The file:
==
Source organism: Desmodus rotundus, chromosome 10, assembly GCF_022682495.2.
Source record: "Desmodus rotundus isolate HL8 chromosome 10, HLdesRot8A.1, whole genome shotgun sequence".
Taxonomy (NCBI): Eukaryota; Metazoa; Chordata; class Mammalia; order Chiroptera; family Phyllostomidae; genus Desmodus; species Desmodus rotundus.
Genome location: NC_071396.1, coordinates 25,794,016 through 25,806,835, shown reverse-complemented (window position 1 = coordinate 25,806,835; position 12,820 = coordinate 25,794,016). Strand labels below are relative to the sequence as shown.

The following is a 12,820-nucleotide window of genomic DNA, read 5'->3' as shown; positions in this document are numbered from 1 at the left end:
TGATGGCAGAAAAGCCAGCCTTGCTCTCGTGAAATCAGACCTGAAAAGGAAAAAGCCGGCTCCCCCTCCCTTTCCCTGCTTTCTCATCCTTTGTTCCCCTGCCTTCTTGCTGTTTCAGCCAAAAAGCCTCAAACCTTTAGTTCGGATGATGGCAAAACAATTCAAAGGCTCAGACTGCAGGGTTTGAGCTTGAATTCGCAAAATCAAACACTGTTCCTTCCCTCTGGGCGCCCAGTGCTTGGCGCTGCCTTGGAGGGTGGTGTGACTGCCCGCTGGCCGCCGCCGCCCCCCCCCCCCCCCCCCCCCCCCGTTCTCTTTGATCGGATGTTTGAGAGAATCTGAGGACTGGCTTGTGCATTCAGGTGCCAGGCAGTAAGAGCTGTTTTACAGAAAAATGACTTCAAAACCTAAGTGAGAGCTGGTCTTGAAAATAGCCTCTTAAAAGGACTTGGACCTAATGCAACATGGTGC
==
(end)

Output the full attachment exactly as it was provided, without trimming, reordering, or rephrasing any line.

Source organism: Desmodus rotundus, chromosome 10, assembly GCF_022682495.2.
Source record: "Desmodus rotundus isolate HL8 chromosome 10, HLdesRot8A.1, whole genome shotgun sequence".
Taxonomy (NCBI): Eukaryota; Metazoa; Chordata; class Mammalia; order Chiroptera; family Phyllostomidae; genus Desmodus; species Desmodus rotundus.
Genome location: NC_071396.1, coordinates 25,794,016 through 25,806,835, shown reverse-complemented (window position 1 = coordinate 25,806,835; position 12,820 = coordinate 25,794,016). Strand labels below are relative to the sequence as shown.

The following is a 12,820-nucleotide window of genomic DNA, read 5'->3' as shown; positions in this document are numbered from 1 at the left end:
TGATGGCAGAAAAGCCAGCCTTGCTCTCGTGAAATCAGACCTGAAAAGGAAAAAGCCGGCTCCCCCTCCCTTTCCCTGCTTTCTCATCCTTTGTTCCCCTGCCTTCTTGCTGTTTCAGCCAAAAAGCCTCAAACCTTTAGTTCGGATGATGGCAAAACAATTCAAAGGCTCAGACTGCAGGGTTTGAGCTTGAATTCGCAAAATCAAACACTGTTCCTTCCCTCTGGGCGCCCAGTGCTTGGCGCTGCCTTGGAGGGTGGTGTGACTGCCCGCTGGCCGCCGCCGCCCCCCCCCCCCCCCCCCCCCCCCGTTCTCTTTGATCGGATGTTTGAGAGAATCTGAGGACTGGCTTGTGCATTCAGGTGCCAGGCAGTAAGAGCTGTTTTACAGAAAAATGACTTCAAAACCTAAGTGAGAGCTGGTCTTGAAAATAGCCTCTTAAAAGGACTTGGACCTAATGCAACATGGTGC